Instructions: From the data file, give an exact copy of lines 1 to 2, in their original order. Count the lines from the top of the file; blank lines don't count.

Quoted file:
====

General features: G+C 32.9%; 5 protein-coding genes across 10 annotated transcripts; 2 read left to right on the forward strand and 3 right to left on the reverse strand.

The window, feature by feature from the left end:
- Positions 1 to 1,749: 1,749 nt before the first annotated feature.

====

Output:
General features: G+C 32.9%; 5 protein-coding genes across 10 annotated transcripts; 2 read left to right on the forward strand and 3 right to left on the reverse strand.

The window, feature by feature from the left end: